If the user is satisfied with the map execution, the package builder 180 shown in FIG. 2A may be utilized to build a deployment package of the project. To create a deployment package, the package builder 180 extracts a set of project artifacts (e.g., schema maps, datasets, configurations and script libraries) from the design repository 160 and creates an executable having everything the transformation engine needs to execute a transformation. Once created, the deployment package may be stored within a deployment repository (not shown) for later use, or loaded into the transformation engine 110 along with a selected run-time configuration to execute a schema map during runtime.

It will be appreciated to those skilled in the art having the benefit of this disclosure that this invention is believed to provide an improved schema mapping language for use within an improved map designer/graphical mapping interface, which improves upon and enhances the abilities of an event-drive data transformation system. Further modifications and alternative embodiments of various aspects of the invention will be apparent to those skilled in the art in view of this description. It is intended, therefore, that the following claims be interpreted to embrace all such modifications and changes and, accordingly, the specification and drawings are to be regarded in an illustrative rather than a restrictive sense.

Claims (36)

What is claimed is:
1. A graphical mapping interface for creating and displaying a schema map, wherein the graphical mapping interface is displayed on a screen and implemented with computer-readable instructions, which are stored on a non-transitory computer-readable storage medium and executed on a processor, and wherein the graphical mapping interface comprises:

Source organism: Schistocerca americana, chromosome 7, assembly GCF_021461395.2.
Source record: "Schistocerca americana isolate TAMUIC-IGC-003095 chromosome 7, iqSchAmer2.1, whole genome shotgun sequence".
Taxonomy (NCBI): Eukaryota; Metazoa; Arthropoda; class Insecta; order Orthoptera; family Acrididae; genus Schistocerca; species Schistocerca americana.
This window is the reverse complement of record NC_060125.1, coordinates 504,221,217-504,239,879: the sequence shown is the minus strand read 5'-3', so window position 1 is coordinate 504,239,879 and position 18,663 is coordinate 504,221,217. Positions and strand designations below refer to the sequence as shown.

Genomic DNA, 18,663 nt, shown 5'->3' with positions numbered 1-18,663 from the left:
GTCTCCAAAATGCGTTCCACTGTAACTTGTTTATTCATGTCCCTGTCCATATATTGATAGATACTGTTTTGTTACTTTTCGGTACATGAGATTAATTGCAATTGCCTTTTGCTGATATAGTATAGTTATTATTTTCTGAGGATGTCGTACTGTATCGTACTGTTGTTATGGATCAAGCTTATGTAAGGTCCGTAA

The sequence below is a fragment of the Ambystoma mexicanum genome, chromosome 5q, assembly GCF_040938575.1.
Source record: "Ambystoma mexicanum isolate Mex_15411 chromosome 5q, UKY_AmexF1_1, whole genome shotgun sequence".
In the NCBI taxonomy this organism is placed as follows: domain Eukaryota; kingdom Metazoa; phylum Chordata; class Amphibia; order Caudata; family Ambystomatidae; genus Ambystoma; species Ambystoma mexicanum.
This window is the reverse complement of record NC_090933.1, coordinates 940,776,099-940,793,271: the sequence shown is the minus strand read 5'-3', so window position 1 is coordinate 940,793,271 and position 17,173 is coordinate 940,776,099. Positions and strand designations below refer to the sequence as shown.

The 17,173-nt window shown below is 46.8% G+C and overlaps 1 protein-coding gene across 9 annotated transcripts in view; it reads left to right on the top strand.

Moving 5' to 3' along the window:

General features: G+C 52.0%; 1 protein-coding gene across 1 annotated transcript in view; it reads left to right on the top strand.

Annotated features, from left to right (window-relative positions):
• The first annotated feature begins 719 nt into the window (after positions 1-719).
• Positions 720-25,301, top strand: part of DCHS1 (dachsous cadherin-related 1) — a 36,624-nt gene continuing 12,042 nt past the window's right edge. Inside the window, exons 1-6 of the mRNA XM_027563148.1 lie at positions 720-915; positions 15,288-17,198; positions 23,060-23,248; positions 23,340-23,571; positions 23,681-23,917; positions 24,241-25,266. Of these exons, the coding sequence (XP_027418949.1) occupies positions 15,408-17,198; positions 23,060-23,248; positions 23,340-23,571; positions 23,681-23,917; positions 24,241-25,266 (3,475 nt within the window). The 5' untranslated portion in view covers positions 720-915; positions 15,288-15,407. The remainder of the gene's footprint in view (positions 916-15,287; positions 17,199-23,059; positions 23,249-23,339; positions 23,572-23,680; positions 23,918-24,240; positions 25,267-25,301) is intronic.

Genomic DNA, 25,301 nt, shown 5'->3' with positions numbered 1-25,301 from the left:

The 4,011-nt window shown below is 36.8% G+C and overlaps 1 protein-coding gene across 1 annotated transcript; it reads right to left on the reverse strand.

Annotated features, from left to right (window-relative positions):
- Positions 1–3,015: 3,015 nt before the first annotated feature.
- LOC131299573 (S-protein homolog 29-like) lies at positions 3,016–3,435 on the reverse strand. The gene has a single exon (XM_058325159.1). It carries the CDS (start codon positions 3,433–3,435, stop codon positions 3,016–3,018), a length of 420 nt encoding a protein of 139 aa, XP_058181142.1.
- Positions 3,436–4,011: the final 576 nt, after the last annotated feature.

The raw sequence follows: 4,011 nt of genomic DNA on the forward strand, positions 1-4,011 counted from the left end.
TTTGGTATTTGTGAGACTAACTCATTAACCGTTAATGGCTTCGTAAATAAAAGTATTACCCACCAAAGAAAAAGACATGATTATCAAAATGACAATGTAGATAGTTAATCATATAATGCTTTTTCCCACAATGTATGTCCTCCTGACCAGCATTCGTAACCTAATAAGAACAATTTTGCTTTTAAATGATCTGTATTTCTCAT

a main map window comprising a source schema region adapted for displaying a graphical representation of a primary source schema defining a structure of a primary data source; and
a pop-up map window accessible from the main map window, wherein the pop-up map window comprises:
a source schema region adapted for displaying a graphical representation of the primary source schema, wherein the primary source schema comprises at least one source node;
a target schema region adapted for displaying a graphical representation of an intermediate target schema, wherein the intermediate target schema comprises at least one intermediate target node;
an expression region adapted for displaying at least one target field expression for at least one intermediate target node displayed in the target schema region of the pop-up map window;
a mapping region adapted for creating and displaying a graphical representation of one or more links connecting one or more nodes of the primary source schema to one or more nodes of the intermediate target schema within the pop-up map window; and
wherein upon closing the pop-up map window, a graphical representation of the intermediate target schema is displayed in the source schema region of the main map window and accessible for mapping within the main map window.
2. The graphical mapping interface as recited in claim 1, wherein the mapping displayed in the pop-up map window is adapted to perform a lookup operation on the primary source schema and provide results of the lookup operation to the intermediate target schema.